Helping you live your best life

Skip main navigation
Group Created with Sketch.

Need help

What can we help you find?

Related Search Terms

Related Search Results


Grant program helps local nonprofits with cancer research and education

With support from VCU Massey Comprehensive Cancer Center, the Community Grant Initiative is building more capacity for local organizations to bridge the gap between cancer research and their community.

"five people standing together in a hallway with a large check from Massey Comprehensive Cancer Center" Representatives from the Health Brigade (formerly Fan Free Clinic) and Hitting Cancer Below the Belt accept funding from VCU Massey Comprehensive Cancer Center. (VCU Massey Comprehensive Cancer Center)

By Amy Lacey and Sara McCloskey

VCU Massey Comprehensive Cancer Center continues to grow partnerships to improve the health of Virginians through supporting community-based organizations.

This is the second year of Massey’s Community Grant Initiative, which provides funding to strengthen the capacity of local partners and aims to bridge the gap between cancer research and communities. The organizations also work closely with the cancer center to increase outreach, engagement and research opportunities to improve cancer treatment and patient health.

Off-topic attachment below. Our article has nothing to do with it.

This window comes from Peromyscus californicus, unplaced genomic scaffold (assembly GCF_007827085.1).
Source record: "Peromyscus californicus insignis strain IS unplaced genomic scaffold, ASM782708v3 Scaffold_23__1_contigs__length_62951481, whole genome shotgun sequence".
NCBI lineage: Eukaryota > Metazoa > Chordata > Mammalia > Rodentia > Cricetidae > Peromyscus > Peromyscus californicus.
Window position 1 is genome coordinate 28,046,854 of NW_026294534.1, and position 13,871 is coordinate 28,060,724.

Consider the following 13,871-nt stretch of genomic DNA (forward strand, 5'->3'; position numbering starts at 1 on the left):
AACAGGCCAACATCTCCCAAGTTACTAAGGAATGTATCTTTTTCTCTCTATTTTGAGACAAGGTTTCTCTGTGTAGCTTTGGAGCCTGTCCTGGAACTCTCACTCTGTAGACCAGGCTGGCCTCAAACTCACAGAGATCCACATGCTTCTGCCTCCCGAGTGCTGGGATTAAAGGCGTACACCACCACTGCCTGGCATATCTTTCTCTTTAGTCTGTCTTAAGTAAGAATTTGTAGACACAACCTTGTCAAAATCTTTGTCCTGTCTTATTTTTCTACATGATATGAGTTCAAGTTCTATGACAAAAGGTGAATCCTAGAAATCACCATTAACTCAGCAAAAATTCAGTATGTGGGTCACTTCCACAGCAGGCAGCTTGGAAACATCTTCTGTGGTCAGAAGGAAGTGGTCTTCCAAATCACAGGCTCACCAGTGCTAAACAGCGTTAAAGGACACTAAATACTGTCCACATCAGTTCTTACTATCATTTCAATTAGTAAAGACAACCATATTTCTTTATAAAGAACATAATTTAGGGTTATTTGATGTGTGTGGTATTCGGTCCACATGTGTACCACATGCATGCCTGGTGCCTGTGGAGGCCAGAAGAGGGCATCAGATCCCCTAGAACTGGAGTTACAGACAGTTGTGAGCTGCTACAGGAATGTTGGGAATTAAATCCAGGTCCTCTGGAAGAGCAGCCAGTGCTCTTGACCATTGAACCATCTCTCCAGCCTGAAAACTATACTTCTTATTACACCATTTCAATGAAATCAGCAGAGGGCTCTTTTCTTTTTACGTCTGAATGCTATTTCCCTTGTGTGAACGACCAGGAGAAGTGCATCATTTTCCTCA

The funding is broken up into three tiers: Seed, Cultivate and Harvest. The seed grant is the first level funding available through the initiative, awarding organizations $5,000 for one year.

One of the 2023 recipients was Hitting Cancer Below the Belt (HCB2), a Midlothian-based nonprofit that has been providing colorectal cancer education and services since 2012. The seed grant helped HCB2 create educational resources in both English and Spanish to better assist organizational partners in educating and raising screening rates among patients 45 years of age and older.

Massey team members also share their guidance and expertise with community-based groups to improve patient outcomes. The collaboration and learning opportunities help to increase cancer screenings and better care for medically vulnerable or historically underserved populations.

“Since 2017, HCB2 has worked to reduce and eliminate major barriers to CRC screening among low-income and uninsured populations pertaining to screening access and cost for both stool-based testing and colonoscopy,” said HCB2 Program Director Renee Malone, M.P.H. “Massey’s support has helped us to address one other major screening barrier pertaining to the lack of provider-led discussion and screening recommendation, and through this work we’ve also learned of additional issues surrounding patient navigation and language barriers that continue to affect timely screening.”

New awardees for the 2024 Community Seed Grants are expected to be announced in February.

Here is the full list of the 2023 Community Seed Grants recipients: